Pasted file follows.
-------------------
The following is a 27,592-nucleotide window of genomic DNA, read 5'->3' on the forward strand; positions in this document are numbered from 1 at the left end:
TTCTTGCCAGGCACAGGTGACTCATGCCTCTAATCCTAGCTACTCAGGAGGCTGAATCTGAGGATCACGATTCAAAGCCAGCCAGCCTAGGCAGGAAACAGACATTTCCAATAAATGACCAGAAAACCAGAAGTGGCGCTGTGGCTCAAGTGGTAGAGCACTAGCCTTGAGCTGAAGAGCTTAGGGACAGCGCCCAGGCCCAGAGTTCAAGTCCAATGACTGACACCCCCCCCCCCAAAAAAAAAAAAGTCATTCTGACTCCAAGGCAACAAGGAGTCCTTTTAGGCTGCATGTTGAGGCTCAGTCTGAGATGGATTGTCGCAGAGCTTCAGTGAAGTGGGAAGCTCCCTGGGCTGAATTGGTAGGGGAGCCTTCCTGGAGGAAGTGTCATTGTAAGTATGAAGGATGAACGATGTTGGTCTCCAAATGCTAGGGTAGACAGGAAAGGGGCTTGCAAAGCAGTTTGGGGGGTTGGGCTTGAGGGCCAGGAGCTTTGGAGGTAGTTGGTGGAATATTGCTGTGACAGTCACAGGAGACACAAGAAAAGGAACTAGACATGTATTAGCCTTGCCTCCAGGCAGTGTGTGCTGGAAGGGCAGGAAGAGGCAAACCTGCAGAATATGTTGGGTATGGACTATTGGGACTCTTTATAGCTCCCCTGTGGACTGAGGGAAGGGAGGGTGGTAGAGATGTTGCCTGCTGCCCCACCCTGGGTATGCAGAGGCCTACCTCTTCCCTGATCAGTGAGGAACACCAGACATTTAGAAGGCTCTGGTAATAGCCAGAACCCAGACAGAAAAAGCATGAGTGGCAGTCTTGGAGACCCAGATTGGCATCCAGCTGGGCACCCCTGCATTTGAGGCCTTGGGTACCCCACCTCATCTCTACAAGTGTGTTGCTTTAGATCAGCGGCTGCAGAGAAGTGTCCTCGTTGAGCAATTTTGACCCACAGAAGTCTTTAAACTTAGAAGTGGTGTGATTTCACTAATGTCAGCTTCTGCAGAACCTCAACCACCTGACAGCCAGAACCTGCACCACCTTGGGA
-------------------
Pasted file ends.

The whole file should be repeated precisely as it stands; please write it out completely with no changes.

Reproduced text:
The following is a 27,592-nucleotide window of genomic DNA, read 5'->3' on the forward strand; positions in this document are numbered from 1 at the left end:
TTCTTGCCAGGCACAGGTGACTCATGCCTCTAATCCTAGCTACTCAGGAGGCTGAATCTGAGGATCACGATTCAAAGCCAGCCAGCCTAGGCAGGAAACAGACATTTCCAATAAATGACCAGAAAACCAGAAGTGGCGCTGTGGCTCAAGTGGTAGAGCACTAGCCTTGAGCTGAAGAGCTTAGGGACAGCGCCCAGGCCCAGAGTTCAAGTCCAATGACTGACACCCCCCCCCCCAAAAAAAAAAAAGTCATTCTGACTCCAAGGCAACAAGGAGTCCTTTTAGGCTGCATGTTGAGGCTCAGTCTGAGATGGATTGTCGCAGAGCTTCAGTGAAGTGGGAAGCTCCCTGGGCTGAATTGGTAGGGGAGCCTTCCTGGAGGAAGTGTCATTGTAAGTATGAAGGATGAACGATGTTGGTCTCCAAATGCTAGGGTAGACAGGAAAGGGGCTTGCAAAGCAGTTTGGGGGGTTGGGCTTGAGGGCCAGGAGCTTTGGAGGTAGTTGGTGGAATATTGCTGTGACAGTCACAGGAGACACAAGAAAAGGAACTAGACATGTATTAGCCTTGCCTCCAGGCAGTGTGTGCTGGAAGGGCAGGAAGAGGCAAACCTGCAGAATATGTTGGGTATGGACTATTGGGACTCTTTATAGCTCCCCTGTGGACTGAGGGAAGGGAGGGTGGTAGAGATGTTGCCTGCTGCCCCACCCTGGGTATGCAGAGGCCTACCTCTTCCCTGATCAGTGAGGAACACCAGACATTTAGAAGGCTCTGGTAATAGCCAGAACCCAGACAGAAAAAGCATGAGTGGCAGTCTTGGAGACCCAGATTGGCATCCAGCTGGGCACCCCTGCATTTGAGGCCTTGGGTACCCCACCTCATCTCTACAAGTGTGTTGCTTTAGATCAGCGGCTGCAGAGAAGTGTCCTCGTTGAGCAATTTTGACCCACAGAAGTCTTTAAACTTAGAAGTGGTGTGATTTCACTAATGTCAGCTTCTGCAGAACCTCAACCACCTGACAGCCAGAACCTGCACCACCTTGGGA